A Historical Association and University of Plymouth History Department talk.
“If writing Invisible Agents and Elizabeth Stuart, Queen of Bohemia taught me anything, it is that there is worth inherent in early modern womens’ biographies, an insight which stands by way of contrast with the many challenges they present.”
Dr Nadine Akkerman believes that one of these is the difficulty in recovering salient information, yet when womens’ records are recovered, they add new perspectives to old lives, present new lives where there were none, and allow new ways to reconsider events often seen as outside of the feminine space, such as wars.
Archives contain metaphorical oubliettes, secret storage spaces that can be accessed, but only by pulling the right lever. Created not as aides-mémoires, but as a method of forgetting. This understanding that women's voices are often hidden within the archives is allowing us to learn, albeit slowly, how best to both discover and recover them.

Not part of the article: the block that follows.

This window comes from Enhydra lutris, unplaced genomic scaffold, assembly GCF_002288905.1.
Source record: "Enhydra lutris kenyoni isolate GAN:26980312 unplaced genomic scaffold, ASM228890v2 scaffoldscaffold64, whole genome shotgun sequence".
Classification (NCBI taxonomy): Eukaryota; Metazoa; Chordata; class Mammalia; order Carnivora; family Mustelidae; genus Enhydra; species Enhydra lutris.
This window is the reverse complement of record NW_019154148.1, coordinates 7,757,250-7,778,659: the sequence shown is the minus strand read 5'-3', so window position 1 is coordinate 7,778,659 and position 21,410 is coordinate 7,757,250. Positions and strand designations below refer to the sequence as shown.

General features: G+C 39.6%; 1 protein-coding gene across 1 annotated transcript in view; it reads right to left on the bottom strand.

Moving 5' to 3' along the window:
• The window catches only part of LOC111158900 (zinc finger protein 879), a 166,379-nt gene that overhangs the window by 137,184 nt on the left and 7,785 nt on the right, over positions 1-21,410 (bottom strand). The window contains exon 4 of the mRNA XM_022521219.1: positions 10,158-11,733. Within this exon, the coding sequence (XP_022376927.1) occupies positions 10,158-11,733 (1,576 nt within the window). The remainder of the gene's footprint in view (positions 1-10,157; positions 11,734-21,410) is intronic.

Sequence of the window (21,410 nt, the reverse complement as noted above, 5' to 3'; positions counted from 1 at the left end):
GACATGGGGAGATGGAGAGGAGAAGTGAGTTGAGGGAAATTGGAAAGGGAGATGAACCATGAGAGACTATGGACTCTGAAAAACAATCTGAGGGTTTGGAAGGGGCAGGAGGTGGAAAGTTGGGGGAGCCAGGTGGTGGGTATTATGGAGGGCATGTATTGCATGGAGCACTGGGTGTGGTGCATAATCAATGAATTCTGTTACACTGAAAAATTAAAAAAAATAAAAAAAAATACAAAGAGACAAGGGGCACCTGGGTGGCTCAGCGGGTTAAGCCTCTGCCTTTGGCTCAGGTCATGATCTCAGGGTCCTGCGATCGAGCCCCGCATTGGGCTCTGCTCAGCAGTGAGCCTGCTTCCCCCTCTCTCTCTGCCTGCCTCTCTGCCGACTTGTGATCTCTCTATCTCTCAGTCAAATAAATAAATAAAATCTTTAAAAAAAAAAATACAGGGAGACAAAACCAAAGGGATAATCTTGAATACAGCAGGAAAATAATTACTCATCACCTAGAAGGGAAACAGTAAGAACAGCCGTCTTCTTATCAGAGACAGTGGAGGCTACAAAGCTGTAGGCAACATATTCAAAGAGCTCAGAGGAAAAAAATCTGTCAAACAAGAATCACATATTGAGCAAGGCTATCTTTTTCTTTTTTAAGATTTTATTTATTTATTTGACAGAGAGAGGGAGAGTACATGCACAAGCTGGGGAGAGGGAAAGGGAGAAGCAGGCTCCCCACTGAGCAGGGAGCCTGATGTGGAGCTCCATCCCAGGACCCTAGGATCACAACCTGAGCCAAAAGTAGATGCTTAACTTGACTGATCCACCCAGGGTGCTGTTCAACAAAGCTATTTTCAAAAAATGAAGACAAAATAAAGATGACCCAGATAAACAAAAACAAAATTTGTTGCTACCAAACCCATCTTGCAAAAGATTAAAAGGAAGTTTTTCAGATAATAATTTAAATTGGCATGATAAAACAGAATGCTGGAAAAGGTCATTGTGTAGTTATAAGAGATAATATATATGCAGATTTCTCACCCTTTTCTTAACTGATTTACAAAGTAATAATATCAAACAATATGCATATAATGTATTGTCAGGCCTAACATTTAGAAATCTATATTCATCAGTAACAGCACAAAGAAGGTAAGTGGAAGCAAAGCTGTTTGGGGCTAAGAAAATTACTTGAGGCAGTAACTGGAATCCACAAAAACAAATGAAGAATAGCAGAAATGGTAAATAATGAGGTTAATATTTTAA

With this realisation in mind, the lecture will explore the need for a new type of biography – one that takes into account the latest developments in archival studies.
Nadine is a Reader in Early Modern English Literature at Leiden University, author of the critically acclaimed Invisible Agents: Women and Espionage in Seventeenth-Century Britain, and editor of The Correspondence of Elizabeth Stuart, Queen of Bohemia.
Date: Tuesday 15 March 2022
Venue: Theatre 2, Roland Levinsky Building, University of Plymouth
Ticket information: £6 / £4 for Concessions / free for Historical Association members / free to UoP students via SPiA